[0051] Such program transformations can be implemented either as a source-to-source translation, or by means of overloaded operators and reinterpreted operands (in which case the source code is changed very little). The examples given below primarily illustrate the latter approach; they present sketches of implementations of the various transformations in the form of C++ class definitions (“divided-difference arithmetics”).

[0052] The benefits gained from this invention include the following:

[0053] Because divided differences are the basis for a wide variety of numerical techniques, including polynomial interpolation, numerical integration, and solving differential equations [CdB72], the invention can be used to create more robust programs in scientific, engineering, and graphics applications, when the function of interest is one that is defined by a program.

[0054] Finite differences on an evenly spaced grid can be used to quickly generate a function's values at any number of points that extend the grid (see [Gol77] and [PK82, pp. 403-404]). Because finite differences on an evenly spaced grid can be obtained from divided differences on an evenly spaced grid, the invention is useful in scientific, engineering, and graphics applications for quickly plotting or rendering functions (i.e., curves, surfaces, etc.), while retaining reasonable accuracy.

[0055] Because the divided-differencing problems that we address can be viewed as generalizations of problems such as differentiation, computation of Taylor coefficients, etc., some of our techniques—in particular, the divided-difference arithmetic presented in the section titled “Multi-Dimensional Computational Divided Differencing”—represent new approaches that, with appropriate simplification, can also be applied in computational-differentiation tools.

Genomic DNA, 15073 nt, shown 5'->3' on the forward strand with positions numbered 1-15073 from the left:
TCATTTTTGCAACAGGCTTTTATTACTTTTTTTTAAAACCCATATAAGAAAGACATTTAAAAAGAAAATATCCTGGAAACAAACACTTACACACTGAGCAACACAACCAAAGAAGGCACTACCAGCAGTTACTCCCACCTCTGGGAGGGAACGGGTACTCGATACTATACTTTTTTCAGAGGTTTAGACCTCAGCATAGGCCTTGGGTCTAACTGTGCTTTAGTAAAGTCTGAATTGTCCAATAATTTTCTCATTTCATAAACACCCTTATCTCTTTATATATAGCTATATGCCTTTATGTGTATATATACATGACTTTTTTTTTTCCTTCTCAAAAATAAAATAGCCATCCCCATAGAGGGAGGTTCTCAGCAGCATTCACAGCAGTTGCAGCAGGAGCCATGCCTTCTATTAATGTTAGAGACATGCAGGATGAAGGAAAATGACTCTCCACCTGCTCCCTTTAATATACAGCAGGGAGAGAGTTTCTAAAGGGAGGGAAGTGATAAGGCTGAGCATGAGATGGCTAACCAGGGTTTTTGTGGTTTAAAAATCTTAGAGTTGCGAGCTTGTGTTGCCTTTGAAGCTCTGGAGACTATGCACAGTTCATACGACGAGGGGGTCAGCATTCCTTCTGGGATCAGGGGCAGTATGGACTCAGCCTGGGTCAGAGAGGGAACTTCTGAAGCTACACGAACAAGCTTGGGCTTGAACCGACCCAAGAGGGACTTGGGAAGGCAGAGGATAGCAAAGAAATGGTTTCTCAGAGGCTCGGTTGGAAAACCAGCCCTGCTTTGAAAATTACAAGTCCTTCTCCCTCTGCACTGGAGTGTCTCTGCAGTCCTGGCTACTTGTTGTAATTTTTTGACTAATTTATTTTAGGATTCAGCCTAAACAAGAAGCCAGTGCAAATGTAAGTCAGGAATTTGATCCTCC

[0056] Empirical results presented later in the document provide three concrete demonstrations of some of the benefits that can be gained via use of the invention.

BRIEF DESCRIPTION OF THE DRAWINGS

[0057] FIG. 1 shows a differentiation-arithmetic class.

[0058] FIG. 2 shows how in a differentiation arithmetic, each procedure in the user's program can be viewed as a box that maps two inputs to two outputs.

[0059] FIG. 3 illustrates how boxes like the one shown in FIG. 2 “snap together” when a function F is composed with G.

[0060] FIG. 4 presents the basic properties of the first-derivative and first-divided-difference operators.

[0061] FIG. 5 illustrates the result of applying the computational-differentiation and first-divided-difference transformations to member function Poly::Eval of Example 5.

[0062] FIG. 6 illustrates the relationships among F(x0), F(x0), F′(x0), F′(x0), F[x0, x1], and F[x0, x1].

[0063] FIG. 7 presents the basic properties of two divided-difference operators.

[0064] FIG. 8 presents class definitions for classes FloatDD and FloatV.

[0065] FIG. 9 gives implementations for the two constructors for class FloatDD.